The U.S. Equal Employment Opportunity Commission filed a lawsuit last week against Taco Bell on behalf of a man who was fired from the fast food chain when he refused to cut his hair.
The man refused to cut his hair for religious reasons and the EEOC claims that his employer did not provide him reasonable accommodations for his religious beliefs. The man is a Nazirite, which is a religion that includes a vow of abstinence and a practice of not cutting one's hair as a show of devotion to God.
Title VII of the Civil Rights Act of 1964 says that employers cannot discriminate on the basis of religion. Employers are also required to reasonable accommodate their employees sincerely-held religious beliefs, unless those accommodations lead to considerable hardship for the company.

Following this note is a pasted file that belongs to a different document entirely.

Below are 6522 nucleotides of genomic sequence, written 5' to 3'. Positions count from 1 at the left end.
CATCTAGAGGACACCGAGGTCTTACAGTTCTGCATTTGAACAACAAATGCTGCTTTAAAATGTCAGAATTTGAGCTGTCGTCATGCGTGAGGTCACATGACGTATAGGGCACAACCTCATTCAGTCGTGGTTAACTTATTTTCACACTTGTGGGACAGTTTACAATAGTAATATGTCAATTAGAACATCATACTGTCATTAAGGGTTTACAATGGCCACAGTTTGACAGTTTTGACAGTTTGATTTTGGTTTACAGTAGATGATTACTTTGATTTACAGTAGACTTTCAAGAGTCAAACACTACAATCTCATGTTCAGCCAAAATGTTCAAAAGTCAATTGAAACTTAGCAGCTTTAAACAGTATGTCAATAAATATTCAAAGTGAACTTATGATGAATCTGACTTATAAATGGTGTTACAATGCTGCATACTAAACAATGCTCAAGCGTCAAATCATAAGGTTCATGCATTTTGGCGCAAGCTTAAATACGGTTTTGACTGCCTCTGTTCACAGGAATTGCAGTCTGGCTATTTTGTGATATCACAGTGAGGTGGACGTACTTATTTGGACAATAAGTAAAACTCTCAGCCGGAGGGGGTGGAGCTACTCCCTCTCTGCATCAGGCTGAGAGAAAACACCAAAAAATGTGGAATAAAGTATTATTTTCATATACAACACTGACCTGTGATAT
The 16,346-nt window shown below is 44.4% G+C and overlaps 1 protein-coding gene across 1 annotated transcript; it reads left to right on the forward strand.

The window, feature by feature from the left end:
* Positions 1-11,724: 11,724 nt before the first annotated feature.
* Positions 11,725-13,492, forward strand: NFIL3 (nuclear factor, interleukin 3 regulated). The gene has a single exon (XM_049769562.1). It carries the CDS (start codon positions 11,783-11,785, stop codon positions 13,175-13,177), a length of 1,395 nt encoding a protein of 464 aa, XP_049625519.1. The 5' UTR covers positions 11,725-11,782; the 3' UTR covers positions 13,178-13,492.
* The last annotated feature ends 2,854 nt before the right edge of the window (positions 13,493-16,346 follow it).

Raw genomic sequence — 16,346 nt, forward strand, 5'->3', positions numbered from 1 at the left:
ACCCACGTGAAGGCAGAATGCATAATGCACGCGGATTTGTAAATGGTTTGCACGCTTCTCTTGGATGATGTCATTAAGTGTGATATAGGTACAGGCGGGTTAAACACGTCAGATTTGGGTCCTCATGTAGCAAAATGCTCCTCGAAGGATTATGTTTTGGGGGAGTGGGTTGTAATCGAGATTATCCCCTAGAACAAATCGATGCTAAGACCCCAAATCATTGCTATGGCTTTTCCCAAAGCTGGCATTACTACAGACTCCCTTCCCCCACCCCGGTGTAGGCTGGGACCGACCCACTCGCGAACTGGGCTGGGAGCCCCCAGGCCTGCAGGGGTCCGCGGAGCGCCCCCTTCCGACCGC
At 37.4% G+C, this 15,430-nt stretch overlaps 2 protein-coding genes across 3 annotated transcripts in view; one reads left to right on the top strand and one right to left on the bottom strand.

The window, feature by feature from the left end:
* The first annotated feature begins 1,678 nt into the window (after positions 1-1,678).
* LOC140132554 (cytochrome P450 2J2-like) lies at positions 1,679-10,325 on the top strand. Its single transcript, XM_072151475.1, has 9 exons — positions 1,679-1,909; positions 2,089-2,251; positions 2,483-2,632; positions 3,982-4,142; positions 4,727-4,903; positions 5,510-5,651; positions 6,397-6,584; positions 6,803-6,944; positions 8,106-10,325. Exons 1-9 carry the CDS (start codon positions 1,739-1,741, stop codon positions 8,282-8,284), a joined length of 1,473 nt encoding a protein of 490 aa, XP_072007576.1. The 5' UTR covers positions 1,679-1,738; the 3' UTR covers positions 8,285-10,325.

The man was employed at the taco chain for six years. He was eventually told that he had to cut his hair because he was violating the employer's policies regarding hygiene and grooming. The man did not cut his hair and he was fired. The EEOC says that this is a case of wrongful termination.
It will be interesting to see what happens. According to The Blog of LegalTimes, Nazirites also frequently do not brush or comb their hair. The exact facts of this case are not known, but it is possible that the man's hair was impossible to accommodate while still following health regulations. The EEOC is seeking compensatory damages, back pay, punitive damages and reinstatement for the man.
Source: The BLT, "A Hairy EEOC Fight for Taco Bell," Jenna Greene, 28 July 2011